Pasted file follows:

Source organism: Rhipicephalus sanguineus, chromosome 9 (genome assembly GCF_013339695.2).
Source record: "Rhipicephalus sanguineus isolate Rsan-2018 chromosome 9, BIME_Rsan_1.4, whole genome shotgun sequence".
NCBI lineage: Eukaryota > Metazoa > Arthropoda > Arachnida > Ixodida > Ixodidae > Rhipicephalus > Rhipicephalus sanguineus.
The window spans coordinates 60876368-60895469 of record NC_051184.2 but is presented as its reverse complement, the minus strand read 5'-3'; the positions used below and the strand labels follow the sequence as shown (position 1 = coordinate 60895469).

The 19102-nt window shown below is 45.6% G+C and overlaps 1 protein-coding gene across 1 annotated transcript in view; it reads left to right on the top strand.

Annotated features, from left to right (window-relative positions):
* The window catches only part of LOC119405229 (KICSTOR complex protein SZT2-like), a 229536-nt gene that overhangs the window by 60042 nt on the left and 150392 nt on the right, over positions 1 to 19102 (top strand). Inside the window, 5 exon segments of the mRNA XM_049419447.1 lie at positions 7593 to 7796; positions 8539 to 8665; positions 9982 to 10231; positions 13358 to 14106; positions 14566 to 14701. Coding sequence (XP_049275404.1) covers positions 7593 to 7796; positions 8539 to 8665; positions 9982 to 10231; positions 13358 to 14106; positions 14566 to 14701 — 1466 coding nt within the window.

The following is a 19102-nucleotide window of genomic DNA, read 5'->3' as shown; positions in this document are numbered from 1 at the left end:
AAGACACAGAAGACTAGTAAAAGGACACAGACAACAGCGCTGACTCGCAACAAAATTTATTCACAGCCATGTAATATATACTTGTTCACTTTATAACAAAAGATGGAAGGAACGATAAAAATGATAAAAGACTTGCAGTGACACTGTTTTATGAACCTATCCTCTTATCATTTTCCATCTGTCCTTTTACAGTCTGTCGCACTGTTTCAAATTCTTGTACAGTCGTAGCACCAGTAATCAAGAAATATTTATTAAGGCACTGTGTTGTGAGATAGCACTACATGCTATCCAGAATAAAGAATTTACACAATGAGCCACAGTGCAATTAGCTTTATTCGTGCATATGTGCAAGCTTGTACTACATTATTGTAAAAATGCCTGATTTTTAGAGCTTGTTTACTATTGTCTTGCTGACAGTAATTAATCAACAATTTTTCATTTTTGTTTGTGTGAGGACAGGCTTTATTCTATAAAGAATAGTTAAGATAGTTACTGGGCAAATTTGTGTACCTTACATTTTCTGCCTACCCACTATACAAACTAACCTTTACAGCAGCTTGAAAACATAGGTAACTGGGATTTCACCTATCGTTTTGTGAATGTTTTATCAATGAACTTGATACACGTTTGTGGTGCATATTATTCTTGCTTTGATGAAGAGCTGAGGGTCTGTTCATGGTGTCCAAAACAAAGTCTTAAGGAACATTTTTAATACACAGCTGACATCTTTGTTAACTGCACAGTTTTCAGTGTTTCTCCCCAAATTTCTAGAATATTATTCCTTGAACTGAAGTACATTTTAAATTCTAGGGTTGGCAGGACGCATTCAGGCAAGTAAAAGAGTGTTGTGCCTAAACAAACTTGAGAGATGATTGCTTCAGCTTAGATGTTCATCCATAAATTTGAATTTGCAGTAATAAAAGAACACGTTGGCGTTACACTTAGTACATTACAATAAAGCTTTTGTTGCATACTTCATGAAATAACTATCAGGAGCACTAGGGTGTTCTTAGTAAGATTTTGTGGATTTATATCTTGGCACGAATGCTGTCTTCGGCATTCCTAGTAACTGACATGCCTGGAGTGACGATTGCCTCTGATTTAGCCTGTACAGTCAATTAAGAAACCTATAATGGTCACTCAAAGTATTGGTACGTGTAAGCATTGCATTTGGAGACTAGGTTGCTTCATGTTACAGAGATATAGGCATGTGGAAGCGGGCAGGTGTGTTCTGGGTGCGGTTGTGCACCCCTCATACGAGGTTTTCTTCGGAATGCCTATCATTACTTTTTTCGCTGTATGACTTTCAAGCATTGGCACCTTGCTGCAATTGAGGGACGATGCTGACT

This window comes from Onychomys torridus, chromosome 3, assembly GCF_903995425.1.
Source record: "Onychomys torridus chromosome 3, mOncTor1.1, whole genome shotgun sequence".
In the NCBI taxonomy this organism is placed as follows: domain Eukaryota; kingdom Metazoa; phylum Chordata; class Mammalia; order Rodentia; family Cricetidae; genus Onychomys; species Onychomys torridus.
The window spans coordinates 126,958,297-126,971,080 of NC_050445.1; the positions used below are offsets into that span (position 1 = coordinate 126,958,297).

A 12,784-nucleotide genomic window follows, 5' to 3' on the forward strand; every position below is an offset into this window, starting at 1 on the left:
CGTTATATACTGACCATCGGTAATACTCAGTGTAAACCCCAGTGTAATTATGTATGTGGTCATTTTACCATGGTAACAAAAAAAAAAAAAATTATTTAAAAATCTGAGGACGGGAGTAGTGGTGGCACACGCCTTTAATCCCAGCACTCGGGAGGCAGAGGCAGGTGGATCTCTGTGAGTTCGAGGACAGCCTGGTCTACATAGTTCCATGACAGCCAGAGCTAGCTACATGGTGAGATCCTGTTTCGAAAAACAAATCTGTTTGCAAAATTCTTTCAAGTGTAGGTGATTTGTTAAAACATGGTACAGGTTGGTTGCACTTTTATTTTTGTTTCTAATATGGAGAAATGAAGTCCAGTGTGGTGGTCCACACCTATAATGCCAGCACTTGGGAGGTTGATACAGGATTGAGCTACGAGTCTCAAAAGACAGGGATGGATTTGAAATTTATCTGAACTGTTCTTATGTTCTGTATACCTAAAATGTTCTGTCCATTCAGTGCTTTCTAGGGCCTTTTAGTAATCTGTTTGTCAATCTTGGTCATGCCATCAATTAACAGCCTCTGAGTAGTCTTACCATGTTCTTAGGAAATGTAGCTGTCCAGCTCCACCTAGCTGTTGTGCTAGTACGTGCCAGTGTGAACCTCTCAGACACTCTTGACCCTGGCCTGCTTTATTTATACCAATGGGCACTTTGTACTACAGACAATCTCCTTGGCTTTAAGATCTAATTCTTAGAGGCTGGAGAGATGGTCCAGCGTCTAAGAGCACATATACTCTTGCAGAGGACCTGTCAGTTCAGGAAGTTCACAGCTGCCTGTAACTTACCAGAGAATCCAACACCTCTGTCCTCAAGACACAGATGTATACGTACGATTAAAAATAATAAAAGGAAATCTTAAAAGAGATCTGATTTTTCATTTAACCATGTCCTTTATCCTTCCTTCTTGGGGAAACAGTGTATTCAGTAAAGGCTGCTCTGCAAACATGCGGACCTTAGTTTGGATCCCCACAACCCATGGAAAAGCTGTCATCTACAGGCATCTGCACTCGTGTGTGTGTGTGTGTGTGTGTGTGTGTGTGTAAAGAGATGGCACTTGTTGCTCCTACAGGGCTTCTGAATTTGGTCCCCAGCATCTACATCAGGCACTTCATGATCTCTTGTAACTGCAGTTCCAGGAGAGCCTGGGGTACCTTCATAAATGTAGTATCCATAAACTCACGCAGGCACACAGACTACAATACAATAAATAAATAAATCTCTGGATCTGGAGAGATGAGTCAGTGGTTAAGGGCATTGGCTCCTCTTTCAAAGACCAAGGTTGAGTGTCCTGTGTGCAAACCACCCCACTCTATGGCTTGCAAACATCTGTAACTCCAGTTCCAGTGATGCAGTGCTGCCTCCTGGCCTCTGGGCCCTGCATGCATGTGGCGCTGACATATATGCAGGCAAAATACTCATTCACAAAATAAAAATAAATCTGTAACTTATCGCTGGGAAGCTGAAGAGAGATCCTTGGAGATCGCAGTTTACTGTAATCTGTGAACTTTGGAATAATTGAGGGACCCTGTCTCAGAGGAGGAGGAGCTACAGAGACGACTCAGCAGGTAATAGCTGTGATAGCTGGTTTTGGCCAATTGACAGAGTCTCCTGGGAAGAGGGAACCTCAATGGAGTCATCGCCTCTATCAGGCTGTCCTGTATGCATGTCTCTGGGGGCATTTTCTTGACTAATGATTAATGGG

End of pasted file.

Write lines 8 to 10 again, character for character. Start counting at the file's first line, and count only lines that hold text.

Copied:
The following is a 19102-nucleotide window of genomic DNA, read 5'->3' as shown; positions in this document are numbered from 1 at the left end:
AAGACACAGAAGACTAGTAAAAGGACACAGACAACAGCGCTGACTCGCAACAAAATTTATTCACAGCCATGTAATATATACTTGTTCACTTTATAACAAAAGATGGAAGGAACGATAAAAATGATAAAAGACTTGCAGTGACACTGTTTTATGAACCTATCCTCTTATCATTTTCCATCTGTCCTTTTACAGTCTGTCGCACTGTTTCAAATTCTTGTACAGTCGTAGCACCAGTAATCAAGAAATATTTATTAAGGCACTGTGTTGTGAGATAGCACTACATGCTATCCAGAATAAAGAATTTACACAATGAGCCACAGTGCAATTAGCTTTATTCGTGCATATGTGCAAGCTTGTACTACATTATTGTAAAAATGCCTGATTTTTAGAGCTTGTTTACTATTGTCTTGCTGACAGTAATTAATCAACAATTTTTCATTTTTGTTTGTGTGAGGACAGGCTTTATTCTATAAAGAATAGTTAAGATAGTTACTGGGCAAATTTGTGTACCTTACATTTTCTGCCTACCCACTATACAAACTAACCTTTACAGCAGCTTGAAAACATAGGTAACTGGGATTTCACCTATCGTTTTGTGAATGTTTTATCAATGAACTTGATACACGTTTGTGGTGCATATTATTCTTGCTTTGATGAAGAGCTGAGGGTCTGTTCATGGTGTCCAAAACAAAGTCTTAAGGAACATTTTTAATACACAGCTGACATCTTTGTTAACTGCACAGTTTTCAGTGTTTCTCCCCAAATTTCTAGAATATTATTCCTTGAACTGAAGTACATTTTAAATTCTAGGGTTGGCAGGACGCATTCAGGCAAGTAAAAGAGTGTTGTGCCTAAACAAACTTGAGAGATGATTGCTTCAGCTTAGATGTTCATCCATAAATTTGAATTTGCAGTAATAAAAGAACACGTTGGCGTTACACTTAGTACATTACAATAAAGCTTTTGTTGCATACTTCATGAAATAACTATCAGGAGCACTAGGGTGTTCTTAGTAAGATTTTGTGGATTTATATCTTGGCACGAATGCTGTCTTCGGCATTCCTAGTAACTGACATGCCTGGAGTGACGATTGCCTCTGATTTAGCCTGTACAGTCAATTAAGAAACCTATAATGGTCACTCAAAGTATTGGTACGTGTAAGCATTGCATTTGGAGACTAGGTTGCTTCATGTTACAGAGATATAGGCATGTGGAAGCGGGCAGGTGTGTTCTGGGTGCGGTTGTGCACCCCTCATACGAGGTTTTCTTCGGAATGCCTATCATTACTTTTTTCGCTGTATGACTTTCAAGCATTGGCACCTTGCTGCAATTGAGGGACGATGCTGACT

This window comes from Onychomys torridus, chromosome 3, assembly GCF_903995425.1.